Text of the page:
The United States is ending up with some of the rejected export shipments of the deadly gas that leaked in India. France and Brazil appear to be having second thoughts about receiving any more of the chemical, methyl isocyanate. Containers of the chemical were about to be exported when the Indian gas leak occurred, but instead they have been shipped back to Union Carbide's Camden County, Ga., facility.
But rather than being shipped in special tanker trucks, the way the gas has normally been shipped between plants in the US in recent years, the rejected gas is being kept in the 55-gallon drums intended for export.
This drums increase chances of mishap, says Hagan Thompson, a spokesman for the Environmental Protection Agency in Atlanta. There is a greater chance of an accident in handling many smaller containers (the drums) than there is handling a few big ones (tanker trucks), he said, citing the ''consensus'' of a number of EPA officials in Atlanta.
And even Union Carbide's method of handling the tanker trucks at the plant can be made safer, says Mr. Thompson, who visited the plant this week. The trucks are parked where they could be accidentally hit by an employee driving through the area, he said. He suggests the company erect barriers around the parked trucks.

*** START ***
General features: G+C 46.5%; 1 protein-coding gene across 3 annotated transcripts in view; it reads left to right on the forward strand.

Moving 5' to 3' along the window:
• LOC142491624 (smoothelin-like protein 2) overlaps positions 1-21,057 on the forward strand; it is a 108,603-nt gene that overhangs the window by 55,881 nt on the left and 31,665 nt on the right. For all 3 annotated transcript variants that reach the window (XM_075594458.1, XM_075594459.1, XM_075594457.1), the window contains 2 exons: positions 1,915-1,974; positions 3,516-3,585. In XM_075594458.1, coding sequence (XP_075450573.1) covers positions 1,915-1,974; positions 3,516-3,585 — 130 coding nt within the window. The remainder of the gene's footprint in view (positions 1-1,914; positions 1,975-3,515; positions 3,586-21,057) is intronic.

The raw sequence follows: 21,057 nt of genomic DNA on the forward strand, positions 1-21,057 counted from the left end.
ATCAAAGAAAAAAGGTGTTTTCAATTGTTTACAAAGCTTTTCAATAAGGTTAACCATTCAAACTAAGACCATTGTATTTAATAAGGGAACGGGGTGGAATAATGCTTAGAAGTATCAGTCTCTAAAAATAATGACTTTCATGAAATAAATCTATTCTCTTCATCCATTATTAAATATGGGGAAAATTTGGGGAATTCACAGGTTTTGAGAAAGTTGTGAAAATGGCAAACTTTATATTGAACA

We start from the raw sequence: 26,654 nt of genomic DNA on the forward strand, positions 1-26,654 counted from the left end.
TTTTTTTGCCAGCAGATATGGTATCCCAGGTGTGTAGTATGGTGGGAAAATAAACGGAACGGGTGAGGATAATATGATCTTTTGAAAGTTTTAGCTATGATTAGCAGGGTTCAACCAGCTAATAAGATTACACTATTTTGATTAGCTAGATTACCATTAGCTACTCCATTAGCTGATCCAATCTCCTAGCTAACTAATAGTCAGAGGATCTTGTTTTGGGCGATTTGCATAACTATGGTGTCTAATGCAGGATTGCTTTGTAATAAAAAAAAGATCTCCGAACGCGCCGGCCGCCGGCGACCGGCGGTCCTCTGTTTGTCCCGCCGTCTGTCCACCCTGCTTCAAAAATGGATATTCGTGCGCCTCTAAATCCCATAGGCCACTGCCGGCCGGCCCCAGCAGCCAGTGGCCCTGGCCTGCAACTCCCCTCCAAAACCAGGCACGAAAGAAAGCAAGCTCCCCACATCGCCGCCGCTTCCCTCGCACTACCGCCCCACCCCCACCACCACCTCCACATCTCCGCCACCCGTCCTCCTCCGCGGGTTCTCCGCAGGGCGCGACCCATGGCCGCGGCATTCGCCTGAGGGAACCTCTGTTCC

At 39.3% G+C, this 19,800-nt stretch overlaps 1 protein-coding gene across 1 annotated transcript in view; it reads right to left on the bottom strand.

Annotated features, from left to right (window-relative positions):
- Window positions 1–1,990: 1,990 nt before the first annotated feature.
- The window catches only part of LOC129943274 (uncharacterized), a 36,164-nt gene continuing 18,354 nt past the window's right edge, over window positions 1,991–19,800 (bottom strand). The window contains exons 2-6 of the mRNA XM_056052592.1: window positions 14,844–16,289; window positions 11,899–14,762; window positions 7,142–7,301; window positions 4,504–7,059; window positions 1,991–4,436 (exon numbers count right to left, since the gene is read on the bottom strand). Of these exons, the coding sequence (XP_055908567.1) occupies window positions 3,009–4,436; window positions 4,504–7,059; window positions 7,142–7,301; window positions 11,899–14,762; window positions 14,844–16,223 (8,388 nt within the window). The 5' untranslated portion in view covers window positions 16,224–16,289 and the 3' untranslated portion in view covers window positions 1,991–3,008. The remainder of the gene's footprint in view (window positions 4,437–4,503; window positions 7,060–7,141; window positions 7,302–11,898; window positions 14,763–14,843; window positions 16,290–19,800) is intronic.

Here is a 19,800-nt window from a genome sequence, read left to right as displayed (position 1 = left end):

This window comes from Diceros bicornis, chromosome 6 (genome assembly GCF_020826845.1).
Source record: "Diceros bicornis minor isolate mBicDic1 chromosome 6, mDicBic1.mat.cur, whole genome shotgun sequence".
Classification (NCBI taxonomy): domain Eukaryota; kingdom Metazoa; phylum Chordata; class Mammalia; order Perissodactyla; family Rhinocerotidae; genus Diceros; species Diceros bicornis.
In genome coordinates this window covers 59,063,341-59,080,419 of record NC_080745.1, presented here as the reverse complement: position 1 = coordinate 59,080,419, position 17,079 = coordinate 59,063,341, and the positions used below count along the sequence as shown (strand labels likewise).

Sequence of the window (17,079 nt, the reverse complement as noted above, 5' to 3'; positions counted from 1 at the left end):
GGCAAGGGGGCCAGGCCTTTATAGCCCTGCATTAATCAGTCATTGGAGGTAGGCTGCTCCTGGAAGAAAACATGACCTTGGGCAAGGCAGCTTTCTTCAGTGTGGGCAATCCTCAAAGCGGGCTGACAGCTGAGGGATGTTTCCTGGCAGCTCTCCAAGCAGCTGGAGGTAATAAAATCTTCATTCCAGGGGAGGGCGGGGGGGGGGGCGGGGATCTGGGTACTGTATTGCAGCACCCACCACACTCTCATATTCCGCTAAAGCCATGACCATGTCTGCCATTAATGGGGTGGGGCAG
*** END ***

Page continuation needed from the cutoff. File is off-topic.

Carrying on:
A Union Carbide official at the Georgia plant insists the drums are safe. ''These drums are not your run-of-the-mill drums,'' he said. Federal regulations allow shipments in drums, if the containers meet specifications.
County officials in Camden County, where 128 drums of the rejected gas have been shipped by truck from a Virginia port, are concerned. And once again they feel as if the company has kept them in the dark.
''They didn't tell us the drums were coming in,'' Kenneth Gay, chairman of the county's board of commissioners, told the Associated Press Wednesday. ''And they didn't tell us they were going to be used to continue production. I'm going to have to call another meeting.''
He had met with company officials earlier to discuss emergency evacuation plans in the event of a gas leak.
An official at the Brazilian Embassy in Washington confirmed Thursday that on Monday, the governor of Rio de Janeiro had blocked unloading of the latest shipment of the Union Carbide gas. Numerous reports in the French press indicate that a top-ranking environmental official in the French government decided to postpone further French acceptance of the gas.